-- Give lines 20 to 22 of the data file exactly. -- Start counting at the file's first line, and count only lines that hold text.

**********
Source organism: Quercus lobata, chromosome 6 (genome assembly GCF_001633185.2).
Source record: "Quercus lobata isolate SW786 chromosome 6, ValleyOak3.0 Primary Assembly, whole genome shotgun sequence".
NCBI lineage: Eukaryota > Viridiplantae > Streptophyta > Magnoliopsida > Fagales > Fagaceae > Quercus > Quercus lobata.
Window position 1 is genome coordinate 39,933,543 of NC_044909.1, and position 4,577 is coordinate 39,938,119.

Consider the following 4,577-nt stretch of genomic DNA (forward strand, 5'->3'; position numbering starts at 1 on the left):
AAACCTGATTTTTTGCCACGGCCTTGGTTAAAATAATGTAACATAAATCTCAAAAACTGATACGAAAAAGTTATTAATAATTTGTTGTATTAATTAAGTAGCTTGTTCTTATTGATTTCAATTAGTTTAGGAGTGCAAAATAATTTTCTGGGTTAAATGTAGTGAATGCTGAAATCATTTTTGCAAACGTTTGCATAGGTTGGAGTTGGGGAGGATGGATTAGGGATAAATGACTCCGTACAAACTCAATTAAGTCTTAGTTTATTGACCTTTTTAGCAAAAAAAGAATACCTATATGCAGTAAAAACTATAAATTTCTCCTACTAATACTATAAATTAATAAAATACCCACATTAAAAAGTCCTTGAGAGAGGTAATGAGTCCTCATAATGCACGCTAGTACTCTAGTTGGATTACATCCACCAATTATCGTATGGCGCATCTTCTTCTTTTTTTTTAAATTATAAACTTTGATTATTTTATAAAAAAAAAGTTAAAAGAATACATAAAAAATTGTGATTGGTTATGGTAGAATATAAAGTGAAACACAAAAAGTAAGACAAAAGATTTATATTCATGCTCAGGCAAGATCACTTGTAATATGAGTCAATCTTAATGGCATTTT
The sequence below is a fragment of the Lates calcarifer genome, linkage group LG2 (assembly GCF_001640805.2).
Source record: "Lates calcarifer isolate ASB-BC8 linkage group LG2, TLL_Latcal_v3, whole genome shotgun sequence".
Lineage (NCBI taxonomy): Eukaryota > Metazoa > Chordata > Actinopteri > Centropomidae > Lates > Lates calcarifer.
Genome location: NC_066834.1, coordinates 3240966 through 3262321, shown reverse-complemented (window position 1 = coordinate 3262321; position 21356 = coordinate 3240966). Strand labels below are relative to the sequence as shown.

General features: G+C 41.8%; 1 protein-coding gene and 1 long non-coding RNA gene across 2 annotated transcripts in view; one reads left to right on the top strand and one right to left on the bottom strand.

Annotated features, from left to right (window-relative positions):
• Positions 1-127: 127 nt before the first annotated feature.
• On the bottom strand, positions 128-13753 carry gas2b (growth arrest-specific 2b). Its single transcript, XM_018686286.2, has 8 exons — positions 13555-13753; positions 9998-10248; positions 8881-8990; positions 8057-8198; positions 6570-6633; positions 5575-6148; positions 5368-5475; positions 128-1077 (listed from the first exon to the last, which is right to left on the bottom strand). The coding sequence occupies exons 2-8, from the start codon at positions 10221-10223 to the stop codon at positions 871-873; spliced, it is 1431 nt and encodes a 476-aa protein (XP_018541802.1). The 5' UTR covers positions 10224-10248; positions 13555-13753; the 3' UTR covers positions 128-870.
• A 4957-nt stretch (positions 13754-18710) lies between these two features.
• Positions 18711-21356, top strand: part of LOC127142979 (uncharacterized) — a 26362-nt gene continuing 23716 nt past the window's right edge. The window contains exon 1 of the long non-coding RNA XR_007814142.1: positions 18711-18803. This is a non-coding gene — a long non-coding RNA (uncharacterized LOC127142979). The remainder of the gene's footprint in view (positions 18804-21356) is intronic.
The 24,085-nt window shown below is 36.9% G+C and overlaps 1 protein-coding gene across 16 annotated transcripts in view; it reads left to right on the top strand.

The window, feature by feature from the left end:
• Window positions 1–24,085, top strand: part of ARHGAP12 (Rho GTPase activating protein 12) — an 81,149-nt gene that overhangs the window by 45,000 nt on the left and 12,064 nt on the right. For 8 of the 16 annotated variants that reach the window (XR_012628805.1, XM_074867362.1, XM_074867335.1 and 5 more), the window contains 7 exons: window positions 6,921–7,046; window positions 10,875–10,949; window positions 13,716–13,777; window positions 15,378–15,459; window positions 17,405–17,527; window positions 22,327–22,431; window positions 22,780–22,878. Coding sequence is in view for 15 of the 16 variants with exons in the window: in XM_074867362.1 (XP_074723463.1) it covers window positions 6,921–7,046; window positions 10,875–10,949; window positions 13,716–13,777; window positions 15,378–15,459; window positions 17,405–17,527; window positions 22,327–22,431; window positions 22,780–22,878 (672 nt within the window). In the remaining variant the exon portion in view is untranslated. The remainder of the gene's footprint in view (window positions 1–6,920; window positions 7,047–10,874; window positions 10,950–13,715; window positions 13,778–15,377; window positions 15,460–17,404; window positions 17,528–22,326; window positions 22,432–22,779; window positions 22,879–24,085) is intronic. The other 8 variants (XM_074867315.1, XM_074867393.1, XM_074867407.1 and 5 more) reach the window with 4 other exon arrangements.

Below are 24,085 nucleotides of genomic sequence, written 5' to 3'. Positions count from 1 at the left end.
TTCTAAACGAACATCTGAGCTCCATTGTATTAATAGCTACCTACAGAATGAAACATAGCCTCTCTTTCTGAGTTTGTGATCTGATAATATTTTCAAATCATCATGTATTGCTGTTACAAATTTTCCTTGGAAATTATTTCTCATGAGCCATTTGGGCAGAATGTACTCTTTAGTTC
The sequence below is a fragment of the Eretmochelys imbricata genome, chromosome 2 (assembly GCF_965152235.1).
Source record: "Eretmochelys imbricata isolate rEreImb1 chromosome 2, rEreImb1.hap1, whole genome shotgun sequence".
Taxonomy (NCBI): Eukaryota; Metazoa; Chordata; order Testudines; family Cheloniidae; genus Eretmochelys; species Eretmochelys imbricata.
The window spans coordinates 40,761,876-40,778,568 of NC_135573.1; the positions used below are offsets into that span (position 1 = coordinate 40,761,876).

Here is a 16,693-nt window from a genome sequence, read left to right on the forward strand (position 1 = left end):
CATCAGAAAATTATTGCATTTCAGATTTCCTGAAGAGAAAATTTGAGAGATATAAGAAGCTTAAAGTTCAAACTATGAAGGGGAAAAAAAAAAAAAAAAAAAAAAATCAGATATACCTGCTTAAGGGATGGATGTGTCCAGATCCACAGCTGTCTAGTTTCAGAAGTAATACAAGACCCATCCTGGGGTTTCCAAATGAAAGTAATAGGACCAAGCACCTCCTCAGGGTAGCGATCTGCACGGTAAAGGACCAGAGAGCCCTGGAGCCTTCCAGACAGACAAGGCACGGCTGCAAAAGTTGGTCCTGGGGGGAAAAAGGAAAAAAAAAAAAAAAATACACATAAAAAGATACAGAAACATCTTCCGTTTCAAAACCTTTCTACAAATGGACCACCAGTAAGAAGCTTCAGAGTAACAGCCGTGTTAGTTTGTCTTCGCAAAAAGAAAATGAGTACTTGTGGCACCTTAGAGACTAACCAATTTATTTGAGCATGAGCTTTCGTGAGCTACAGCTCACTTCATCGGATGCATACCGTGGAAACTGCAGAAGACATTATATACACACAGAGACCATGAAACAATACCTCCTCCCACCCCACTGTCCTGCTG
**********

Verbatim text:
Below are 24,085 nucleotides of genomic sequence, written 5' to 3'. Positions count from 1 at the left end.
TTCTAAACGAACATCTGAGCTCCATTGTATTAATAGCTACCTACAGAATGAAACATAGCCTCTCTTTCTGAGTTTGTGATCTGATAATATTTTCAAATCATCATGTATTGCTGTTACAAATTTTCCTTGGAAATTATTTCTCATGAGCCATTTGGGCAGAATGTACTCTTTAGTTC
The sequence below is a fragment of the Eretmochelys imbricata genome, chromosome 2 (assembly GCF_965152235.1).